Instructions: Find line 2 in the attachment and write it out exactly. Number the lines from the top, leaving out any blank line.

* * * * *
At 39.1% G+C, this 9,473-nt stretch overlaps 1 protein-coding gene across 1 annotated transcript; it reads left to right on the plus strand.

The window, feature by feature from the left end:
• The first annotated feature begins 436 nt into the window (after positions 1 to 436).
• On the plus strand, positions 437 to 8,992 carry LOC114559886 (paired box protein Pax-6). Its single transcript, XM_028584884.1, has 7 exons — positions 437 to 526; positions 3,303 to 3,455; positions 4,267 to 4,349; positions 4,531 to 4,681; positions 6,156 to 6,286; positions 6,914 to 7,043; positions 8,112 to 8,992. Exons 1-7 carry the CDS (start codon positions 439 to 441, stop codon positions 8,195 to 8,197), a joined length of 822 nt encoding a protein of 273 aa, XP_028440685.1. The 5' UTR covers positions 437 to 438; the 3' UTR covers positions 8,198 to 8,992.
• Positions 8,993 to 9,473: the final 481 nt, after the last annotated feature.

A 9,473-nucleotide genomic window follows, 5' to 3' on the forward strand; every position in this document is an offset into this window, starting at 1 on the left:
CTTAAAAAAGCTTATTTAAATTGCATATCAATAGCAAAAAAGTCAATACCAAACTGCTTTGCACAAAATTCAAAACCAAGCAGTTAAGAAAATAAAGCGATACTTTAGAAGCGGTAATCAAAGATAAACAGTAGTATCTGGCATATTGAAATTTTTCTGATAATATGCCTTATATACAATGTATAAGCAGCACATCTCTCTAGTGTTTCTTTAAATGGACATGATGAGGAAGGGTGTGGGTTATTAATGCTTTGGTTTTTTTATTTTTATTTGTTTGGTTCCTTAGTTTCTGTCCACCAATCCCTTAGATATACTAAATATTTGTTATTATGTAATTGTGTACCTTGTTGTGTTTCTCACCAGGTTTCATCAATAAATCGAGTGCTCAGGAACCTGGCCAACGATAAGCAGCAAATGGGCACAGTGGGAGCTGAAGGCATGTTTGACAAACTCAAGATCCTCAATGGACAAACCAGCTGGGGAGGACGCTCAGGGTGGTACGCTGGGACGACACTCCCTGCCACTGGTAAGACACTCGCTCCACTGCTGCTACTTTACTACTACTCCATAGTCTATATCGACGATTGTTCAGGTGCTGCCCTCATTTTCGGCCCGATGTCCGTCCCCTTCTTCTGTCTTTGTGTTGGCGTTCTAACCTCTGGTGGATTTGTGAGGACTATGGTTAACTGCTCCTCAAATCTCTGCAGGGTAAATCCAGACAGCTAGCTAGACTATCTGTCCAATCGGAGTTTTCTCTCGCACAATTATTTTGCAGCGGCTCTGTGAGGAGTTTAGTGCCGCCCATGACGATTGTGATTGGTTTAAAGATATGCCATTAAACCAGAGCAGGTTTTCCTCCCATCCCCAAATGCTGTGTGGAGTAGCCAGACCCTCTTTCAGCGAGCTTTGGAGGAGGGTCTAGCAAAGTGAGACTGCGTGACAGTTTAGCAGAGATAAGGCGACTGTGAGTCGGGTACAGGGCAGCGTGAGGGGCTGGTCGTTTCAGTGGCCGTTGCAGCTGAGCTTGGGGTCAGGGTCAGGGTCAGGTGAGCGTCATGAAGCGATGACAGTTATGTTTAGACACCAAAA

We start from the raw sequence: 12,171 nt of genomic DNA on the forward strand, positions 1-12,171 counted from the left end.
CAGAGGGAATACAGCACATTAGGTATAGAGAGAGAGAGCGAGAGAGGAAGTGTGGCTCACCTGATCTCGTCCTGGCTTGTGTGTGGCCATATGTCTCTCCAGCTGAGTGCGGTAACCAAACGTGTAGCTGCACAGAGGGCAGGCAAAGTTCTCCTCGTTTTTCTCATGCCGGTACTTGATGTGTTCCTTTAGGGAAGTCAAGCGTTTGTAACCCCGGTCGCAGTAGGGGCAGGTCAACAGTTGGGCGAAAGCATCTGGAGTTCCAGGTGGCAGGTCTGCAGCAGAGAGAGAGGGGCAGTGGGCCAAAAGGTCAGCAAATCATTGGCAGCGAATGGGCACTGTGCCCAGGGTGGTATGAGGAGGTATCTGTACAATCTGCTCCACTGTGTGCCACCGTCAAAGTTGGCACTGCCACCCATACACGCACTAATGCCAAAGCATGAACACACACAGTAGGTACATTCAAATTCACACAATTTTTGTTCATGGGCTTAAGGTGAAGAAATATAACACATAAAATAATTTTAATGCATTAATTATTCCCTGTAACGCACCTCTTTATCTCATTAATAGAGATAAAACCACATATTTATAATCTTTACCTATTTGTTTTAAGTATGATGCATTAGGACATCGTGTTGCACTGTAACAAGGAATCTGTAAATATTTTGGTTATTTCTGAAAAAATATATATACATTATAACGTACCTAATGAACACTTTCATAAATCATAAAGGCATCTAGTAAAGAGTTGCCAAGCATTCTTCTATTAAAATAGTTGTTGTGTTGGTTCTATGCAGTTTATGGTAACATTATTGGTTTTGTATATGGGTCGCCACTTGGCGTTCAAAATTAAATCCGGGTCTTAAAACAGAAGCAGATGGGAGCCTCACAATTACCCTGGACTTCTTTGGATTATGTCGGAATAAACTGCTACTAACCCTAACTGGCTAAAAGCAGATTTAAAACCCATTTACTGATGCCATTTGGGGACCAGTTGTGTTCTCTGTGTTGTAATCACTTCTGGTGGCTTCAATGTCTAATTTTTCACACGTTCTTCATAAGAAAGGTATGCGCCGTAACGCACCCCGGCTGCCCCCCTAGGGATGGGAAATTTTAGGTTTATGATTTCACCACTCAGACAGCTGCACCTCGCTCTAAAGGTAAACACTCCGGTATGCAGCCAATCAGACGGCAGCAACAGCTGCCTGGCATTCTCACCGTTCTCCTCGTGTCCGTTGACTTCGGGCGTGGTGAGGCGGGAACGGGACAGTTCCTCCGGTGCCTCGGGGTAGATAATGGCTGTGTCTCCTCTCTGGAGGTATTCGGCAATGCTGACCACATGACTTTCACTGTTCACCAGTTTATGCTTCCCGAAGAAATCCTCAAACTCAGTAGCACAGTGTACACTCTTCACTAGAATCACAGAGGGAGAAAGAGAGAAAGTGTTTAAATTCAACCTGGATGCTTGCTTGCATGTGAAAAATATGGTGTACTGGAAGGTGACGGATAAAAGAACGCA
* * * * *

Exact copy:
The window, feature by feature from the left end: